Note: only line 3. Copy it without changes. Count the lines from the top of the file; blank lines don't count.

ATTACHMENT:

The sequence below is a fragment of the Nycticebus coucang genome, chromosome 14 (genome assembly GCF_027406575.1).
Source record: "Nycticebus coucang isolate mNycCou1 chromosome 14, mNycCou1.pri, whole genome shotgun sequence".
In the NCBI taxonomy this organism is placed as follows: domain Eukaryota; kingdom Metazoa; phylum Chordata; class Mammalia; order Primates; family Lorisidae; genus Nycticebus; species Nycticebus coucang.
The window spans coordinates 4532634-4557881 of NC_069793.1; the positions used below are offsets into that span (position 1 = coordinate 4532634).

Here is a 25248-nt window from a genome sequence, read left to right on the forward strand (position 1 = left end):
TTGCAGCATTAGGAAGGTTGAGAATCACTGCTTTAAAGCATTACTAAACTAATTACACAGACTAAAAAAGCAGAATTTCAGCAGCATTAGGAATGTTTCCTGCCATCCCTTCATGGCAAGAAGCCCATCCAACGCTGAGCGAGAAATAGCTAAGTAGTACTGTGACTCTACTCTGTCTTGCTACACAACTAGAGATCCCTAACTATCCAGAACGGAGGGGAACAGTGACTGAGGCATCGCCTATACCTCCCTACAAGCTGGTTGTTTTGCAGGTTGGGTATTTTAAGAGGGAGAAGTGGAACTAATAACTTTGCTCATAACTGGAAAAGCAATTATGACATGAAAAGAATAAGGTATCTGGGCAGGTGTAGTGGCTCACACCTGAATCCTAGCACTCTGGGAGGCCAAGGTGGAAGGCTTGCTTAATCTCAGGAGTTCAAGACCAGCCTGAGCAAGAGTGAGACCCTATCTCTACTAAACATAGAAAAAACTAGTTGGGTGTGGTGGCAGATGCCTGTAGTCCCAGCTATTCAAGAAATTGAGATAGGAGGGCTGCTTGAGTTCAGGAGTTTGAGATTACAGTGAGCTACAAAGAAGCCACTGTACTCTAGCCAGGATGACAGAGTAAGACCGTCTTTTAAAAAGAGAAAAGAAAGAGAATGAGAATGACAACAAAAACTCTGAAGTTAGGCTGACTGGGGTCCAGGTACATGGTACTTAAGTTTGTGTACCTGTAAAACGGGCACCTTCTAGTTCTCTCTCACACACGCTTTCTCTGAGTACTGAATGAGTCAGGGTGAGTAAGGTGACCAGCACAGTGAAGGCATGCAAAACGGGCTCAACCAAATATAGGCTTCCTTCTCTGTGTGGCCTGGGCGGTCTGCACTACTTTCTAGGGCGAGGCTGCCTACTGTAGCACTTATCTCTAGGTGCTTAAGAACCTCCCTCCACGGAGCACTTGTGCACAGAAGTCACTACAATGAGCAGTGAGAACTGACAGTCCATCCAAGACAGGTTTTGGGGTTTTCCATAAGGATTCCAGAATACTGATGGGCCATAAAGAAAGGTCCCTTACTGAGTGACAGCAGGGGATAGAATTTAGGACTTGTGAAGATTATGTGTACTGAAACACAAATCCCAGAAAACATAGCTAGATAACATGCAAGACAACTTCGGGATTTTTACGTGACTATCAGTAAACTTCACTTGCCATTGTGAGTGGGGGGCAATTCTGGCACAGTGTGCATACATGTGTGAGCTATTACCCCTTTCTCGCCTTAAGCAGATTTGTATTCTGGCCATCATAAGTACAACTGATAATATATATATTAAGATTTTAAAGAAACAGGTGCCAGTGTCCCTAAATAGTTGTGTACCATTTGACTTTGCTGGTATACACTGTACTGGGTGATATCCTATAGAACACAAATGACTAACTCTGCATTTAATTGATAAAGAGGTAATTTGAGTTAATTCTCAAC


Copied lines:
In the NCBI taxonomy this organism is placed as follows: domain Eukaryota; kingdom Metazoa; phylum Chordata; class Mammalia; order Primates; family Lorisidae; genus Nycticebus; species Nycticebus coucang.